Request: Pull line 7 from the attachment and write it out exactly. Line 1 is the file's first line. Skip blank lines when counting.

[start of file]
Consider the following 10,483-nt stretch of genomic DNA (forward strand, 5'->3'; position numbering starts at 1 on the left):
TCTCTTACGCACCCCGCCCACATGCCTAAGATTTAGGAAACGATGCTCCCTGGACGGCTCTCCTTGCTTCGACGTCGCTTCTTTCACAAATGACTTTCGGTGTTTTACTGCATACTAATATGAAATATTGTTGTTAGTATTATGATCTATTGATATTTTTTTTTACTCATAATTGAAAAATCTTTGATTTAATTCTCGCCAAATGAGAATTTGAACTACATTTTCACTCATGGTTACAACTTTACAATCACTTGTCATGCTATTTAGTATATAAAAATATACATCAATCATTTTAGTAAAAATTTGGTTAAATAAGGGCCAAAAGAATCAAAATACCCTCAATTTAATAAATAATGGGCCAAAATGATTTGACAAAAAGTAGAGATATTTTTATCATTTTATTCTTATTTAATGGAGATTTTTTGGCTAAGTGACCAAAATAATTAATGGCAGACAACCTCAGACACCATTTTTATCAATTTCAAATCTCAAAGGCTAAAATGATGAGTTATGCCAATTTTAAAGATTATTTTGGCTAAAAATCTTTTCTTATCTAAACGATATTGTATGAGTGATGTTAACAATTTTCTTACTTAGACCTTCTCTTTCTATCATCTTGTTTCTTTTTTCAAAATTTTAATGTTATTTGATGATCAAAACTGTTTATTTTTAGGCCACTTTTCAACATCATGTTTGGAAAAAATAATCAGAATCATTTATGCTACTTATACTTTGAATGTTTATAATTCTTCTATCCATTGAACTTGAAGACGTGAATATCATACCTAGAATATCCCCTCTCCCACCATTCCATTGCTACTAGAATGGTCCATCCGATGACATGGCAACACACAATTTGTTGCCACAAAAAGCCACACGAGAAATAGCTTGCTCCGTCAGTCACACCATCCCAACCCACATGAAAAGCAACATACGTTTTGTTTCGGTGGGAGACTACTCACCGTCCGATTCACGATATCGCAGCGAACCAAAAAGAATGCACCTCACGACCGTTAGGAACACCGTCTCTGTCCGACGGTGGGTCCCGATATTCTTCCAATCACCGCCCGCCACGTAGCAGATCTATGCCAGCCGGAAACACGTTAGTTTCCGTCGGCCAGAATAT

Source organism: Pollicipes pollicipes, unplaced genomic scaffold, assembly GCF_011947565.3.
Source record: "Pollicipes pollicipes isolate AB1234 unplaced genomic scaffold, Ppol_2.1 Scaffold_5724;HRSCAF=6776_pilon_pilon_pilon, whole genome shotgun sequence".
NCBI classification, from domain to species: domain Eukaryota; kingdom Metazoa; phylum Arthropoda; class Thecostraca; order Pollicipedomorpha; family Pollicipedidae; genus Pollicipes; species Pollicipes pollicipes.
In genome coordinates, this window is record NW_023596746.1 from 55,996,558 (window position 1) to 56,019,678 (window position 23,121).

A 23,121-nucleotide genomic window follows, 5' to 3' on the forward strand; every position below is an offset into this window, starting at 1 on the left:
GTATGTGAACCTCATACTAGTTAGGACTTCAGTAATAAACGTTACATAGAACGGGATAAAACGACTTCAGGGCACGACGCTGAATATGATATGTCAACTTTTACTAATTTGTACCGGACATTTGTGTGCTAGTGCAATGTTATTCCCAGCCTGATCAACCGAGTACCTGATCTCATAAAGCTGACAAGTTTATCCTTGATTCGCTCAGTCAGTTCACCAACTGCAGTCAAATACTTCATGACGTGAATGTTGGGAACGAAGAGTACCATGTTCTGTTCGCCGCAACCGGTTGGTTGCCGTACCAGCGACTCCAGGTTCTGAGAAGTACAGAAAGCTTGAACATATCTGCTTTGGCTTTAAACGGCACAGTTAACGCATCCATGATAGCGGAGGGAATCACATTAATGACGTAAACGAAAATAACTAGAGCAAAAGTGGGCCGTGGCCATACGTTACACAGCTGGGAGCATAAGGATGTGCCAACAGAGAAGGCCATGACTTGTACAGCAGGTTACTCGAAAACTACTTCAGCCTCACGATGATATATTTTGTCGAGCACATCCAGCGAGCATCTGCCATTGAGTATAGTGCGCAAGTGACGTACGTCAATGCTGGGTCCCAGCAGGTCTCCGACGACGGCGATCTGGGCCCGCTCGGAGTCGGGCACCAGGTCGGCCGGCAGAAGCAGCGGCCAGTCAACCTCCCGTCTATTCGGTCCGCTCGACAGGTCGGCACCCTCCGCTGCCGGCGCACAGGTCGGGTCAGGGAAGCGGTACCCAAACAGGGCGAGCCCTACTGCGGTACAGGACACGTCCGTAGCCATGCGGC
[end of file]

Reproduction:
A 23,121-nucleotide genomic window follows, 5' to 3' on the forward strand; every position below is an offset into this window, starting at 1 on the left: